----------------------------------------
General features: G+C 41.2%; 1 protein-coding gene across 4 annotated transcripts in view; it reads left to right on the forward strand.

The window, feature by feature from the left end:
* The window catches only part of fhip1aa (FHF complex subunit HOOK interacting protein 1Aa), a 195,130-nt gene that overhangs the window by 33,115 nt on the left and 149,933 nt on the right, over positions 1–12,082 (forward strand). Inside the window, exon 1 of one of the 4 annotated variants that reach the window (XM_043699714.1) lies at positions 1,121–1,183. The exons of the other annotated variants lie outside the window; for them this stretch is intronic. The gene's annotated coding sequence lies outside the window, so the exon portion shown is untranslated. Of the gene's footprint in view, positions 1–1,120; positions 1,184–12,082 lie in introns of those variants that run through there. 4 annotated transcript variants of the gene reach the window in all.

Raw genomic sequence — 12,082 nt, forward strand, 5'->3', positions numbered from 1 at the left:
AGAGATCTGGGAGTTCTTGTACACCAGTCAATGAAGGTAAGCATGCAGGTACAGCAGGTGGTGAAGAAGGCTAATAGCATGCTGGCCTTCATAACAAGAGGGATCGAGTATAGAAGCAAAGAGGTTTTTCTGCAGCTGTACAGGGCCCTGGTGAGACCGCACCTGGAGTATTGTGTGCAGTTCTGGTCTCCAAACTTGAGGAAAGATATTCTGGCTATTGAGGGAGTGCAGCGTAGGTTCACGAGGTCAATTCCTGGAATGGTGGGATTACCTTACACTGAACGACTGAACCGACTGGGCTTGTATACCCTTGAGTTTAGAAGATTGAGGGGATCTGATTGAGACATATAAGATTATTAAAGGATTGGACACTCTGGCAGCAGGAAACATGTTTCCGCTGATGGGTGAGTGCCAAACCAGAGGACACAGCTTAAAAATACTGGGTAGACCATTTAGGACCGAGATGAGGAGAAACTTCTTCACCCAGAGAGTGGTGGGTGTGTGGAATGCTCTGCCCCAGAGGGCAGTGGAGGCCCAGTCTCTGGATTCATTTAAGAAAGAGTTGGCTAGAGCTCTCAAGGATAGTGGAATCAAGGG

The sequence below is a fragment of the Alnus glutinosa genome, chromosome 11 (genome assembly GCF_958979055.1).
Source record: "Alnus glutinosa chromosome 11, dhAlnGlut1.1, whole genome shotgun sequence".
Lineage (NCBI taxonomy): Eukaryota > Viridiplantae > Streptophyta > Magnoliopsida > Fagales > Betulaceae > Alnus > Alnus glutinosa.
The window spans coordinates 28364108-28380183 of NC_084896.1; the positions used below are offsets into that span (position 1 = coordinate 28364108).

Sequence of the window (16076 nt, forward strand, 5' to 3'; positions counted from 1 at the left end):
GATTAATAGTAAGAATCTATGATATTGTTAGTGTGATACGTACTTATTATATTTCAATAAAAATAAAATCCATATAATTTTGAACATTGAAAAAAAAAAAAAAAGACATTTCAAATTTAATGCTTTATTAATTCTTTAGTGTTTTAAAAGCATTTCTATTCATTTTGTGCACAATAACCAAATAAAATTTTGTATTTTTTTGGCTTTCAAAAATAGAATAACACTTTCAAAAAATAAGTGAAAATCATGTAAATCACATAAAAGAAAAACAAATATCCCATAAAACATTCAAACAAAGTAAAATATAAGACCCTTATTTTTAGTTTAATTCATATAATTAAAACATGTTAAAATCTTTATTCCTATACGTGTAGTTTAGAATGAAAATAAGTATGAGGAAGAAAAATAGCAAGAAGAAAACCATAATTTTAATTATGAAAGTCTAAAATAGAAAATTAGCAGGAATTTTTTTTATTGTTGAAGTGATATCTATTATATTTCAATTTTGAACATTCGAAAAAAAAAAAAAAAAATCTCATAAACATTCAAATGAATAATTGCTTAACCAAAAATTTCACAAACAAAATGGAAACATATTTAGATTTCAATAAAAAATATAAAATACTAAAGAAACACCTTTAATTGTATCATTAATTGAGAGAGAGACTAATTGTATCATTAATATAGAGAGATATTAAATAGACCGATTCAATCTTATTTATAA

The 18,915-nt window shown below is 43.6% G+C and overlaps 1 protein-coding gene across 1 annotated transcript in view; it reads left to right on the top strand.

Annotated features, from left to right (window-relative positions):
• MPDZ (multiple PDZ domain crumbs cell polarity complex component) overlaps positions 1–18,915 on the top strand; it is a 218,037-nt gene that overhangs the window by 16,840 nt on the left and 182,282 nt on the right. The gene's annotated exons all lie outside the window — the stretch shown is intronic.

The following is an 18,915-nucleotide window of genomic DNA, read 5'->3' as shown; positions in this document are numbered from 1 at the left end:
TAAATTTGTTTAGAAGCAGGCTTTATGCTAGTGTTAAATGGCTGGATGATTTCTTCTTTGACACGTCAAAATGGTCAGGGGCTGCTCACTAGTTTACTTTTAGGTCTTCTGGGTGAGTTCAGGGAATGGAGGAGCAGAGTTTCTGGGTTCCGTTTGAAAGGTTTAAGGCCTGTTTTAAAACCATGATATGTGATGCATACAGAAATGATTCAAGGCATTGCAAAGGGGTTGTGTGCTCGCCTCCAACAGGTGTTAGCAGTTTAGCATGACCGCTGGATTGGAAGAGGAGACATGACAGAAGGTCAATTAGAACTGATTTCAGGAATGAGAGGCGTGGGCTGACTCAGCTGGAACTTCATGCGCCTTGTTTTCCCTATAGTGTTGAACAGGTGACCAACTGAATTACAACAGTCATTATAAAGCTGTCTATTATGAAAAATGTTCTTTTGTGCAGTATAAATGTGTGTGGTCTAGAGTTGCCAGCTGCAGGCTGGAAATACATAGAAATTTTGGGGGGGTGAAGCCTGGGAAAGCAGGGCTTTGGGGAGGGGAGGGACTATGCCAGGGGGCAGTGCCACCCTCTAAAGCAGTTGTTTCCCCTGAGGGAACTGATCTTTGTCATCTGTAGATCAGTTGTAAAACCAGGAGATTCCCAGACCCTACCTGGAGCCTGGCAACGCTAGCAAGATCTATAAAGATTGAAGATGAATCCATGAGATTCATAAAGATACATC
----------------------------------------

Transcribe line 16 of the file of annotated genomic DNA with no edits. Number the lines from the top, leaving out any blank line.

TAAATTTGTTTAGAAGCAGGCTTTATGCTAGTGTTAAATGGCTGGATGATTTCTTCTTTGACACGTCAAAATGGTCAGGGGCTGCTCACTAGTTTACTTTTAGGTCTTCTGGGTGAGTTCAGGGAATGGAGGAGCAGAGTTTCTGGGTTCCGTTTGAAAGGTTTAAGGCCTGTTTTAAAACCATGATATGTGATGCATACAGAAATGATTCAAGGCATTGCAAAGGGGTTGTGTGCTCGCCTCCAACAGGTGTTAGCAGTTTAGCATGACCGCTGGATTGGAAGAGGAGACATGACAGAAGGTCAATTAGAACTGATTTCAGGAATGAGAGGCGTGGGCTGACTCAGCTGGAACTTCATGCGCCTTGTTTTCCCTATAGTGTTGAACAGGTGACCAACTGAATTACAACAGTCATTATAAAGCTGTCTATTATGAAAAATGTTCTTTTGTGCAGTATAAATGTGTGTGGTCTAGAGTTGCCAGCTGCAGGCTGGAAATACATAGAAATTTTGGGGGGGTGAAGCCTGGGAAAGCAGGGCTTTGGGGAGGGGAGGGACTATGCCAGGGGGCAGTGCCACCCTCTAAAGCAGTTGTTTCCCCTGAGGGAACTGATCTTTGTCATCTGTAGATCAGTTGTAAAACCAGGAGATTCCCAGACCCTACCTGGAGCCTGGCAACGCTAGCAAGATCTATAAAGATTGAAGATGAATCCATGAGATTCATAAAGATACATC